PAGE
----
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Six Months of Economic Crisis: What Is Next?

photo - Kitchen Workers Wearing Masks and Gloves

California is now six months into the COVID-19 economic crisis. Between February and April, the state lost over 2.6 million nonfarm jobs, largely erasing gains from a decade of continuous job growth. Although growth quickened in May and June, it slowed again in July and August. California’s unemployment rate has now fallen to 11.4%, a rate that masks a sizable number of underemployed workers.

What should we expect of the next six months? Or six years? Over the summer, PPIC convened two workshops of economists and labor market researchers to provide insights into California’s economic challenges. Participants offered a consensus that repercussions will be long-lasting.

With 1.73 million fewer jobs than in February—a 9.8% decline—the situation in California is worse on all major labor market indicators (employment, unemployment, and labor force participation) than six months into any economic crisis of the past three decades.

Our workshop participants identified key issues that will shape California’s recession and recovery:

  • The recession in California will likely be worse than in other states: Our economy often swings more widely than other states, and many expect the same in this recession. Driving factors include greater declines in local spending with higher shares of people working from home, the high cost of living as an incentive to relocate, and larger initial job and business losses.
  • Inequality is likely to grow: Low-wage sectors and workers have been hit the hardest and may never fully recover. This may widen inequality in labor market opportunity.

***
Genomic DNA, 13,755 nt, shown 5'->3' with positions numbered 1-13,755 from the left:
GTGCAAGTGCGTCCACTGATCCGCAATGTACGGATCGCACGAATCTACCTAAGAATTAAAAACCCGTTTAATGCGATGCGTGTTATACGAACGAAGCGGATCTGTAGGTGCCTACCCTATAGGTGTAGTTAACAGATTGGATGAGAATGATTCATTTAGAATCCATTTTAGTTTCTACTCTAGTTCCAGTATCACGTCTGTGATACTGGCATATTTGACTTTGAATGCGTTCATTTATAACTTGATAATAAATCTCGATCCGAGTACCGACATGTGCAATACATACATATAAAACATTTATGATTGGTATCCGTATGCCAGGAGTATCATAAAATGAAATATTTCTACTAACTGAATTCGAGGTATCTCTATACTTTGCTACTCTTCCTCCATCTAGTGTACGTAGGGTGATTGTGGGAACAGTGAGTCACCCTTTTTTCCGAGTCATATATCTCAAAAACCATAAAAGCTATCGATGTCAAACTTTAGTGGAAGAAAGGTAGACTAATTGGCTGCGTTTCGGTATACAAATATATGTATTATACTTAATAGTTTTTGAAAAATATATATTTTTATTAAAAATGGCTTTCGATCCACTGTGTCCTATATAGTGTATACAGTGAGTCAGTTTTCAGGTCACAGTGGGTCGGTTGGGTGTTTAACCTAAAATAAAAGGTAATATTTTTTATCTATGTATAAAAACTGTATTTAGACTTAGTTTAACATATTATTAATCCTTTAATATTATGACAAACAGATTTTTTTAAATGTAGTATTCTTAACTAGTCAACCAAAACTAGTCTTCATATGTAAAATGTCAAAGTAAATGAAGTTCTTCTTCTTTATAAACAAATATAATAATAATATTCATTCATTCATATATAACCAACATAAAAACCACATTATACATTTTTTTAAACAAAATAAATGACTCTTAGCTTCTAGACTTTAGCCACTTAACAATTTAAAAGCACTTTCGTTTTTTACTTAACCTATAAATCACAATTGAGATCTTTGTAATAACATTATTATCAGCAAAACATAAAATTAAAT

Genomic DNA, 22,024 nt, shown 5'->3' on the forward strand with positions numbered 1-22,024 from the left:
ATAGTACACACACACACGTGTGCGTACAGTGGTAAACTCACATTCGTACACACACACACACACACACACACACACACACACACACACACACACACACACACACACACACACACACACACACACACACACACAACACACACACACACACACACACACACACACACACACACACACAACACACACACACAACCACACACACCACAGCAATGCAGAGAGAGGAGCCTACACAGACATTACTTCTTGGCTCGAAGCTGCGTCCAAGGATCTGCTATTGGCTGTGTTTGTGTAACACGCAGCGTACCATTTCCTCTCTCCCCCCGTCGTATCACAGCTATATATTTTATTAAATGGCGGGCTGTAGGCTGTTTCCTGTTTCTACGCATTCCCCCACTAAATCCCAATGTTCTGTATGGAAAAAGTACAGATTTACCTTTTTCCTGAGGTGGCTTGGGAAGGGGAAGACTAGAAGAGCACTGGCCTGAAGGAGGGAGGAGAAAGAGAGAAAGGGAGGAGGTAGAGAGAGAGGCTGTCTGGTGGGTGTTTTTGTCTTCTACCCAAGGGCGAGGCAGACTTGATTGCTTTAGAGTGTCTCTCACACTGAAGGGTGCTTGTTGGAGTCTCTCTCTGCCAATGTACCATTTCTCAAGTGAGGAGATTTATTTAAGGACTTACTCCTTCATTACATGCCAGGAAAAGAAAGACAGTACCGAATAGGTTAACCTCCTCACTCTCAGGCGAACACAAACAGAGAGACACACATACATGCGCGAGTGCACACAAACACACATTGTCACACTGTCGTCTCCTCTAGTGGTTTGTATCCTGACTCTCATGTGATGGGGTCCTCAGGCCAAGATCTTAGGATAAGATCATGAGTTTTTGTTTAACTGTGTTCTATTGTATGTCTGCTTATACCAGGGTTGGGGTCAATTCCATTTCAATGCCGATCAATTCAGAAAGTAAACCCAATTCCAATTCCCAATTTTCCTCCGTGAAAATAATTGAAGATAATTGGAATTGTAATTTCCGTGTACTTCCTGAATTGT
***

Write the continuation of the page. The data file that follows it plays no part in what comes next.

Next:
• Falling labor force participation is a concern: Many workers have left the labor force and many older workers may be forced to retire early. Young workers may struggle to enter a labor market when job openings are scarce.
  • Federal policy plays an outsized role: Federal expansions to unemployment insurance, economic stimulus, and business protections have been a critical backstop so far. Future efforts may also be needed, especially for state and local governments facing lower revenues and higher demand for public services in coming months.
  • Many sectors are fast-forwarding to the future: This recession could shift patterns in some sectors permanently, as service delivery shifts away from in-person and toward online. Business models for sectors most impacted by the crisis—retail, leisure and hospitality, tourism, and personal services—may shift most.

Workshop participants also emphasized the outsized impact COVID-19 has on economic activity, especially in the hardest-hit sectors that rely on in-person interactions. Recent labor market data from August reflect this consensus: recovery in the hardest-hit sectors has stalled the past two months, with employment levels still 30% lower than they were in February.

Also concerning is that medium- and least-affected industries saw only modest gains in recent months, possibly indicating permanent layoffs. Participants expressed worry that prolonged job losses across the economy could signal a more “standard recession,” where reduced economic activity spreads beyond those sectors initially impacted.

Throughout the next six months, state policymakers must monitor economic developments in these areas, although it will be difficult to extrapolate from short-term trends until the virus abates. PPIC will continue to analyze economic trends and incorporate input from experts to provide perspectives on areas of most concern—and also those showing the most promise—in California’s labor market recovery.

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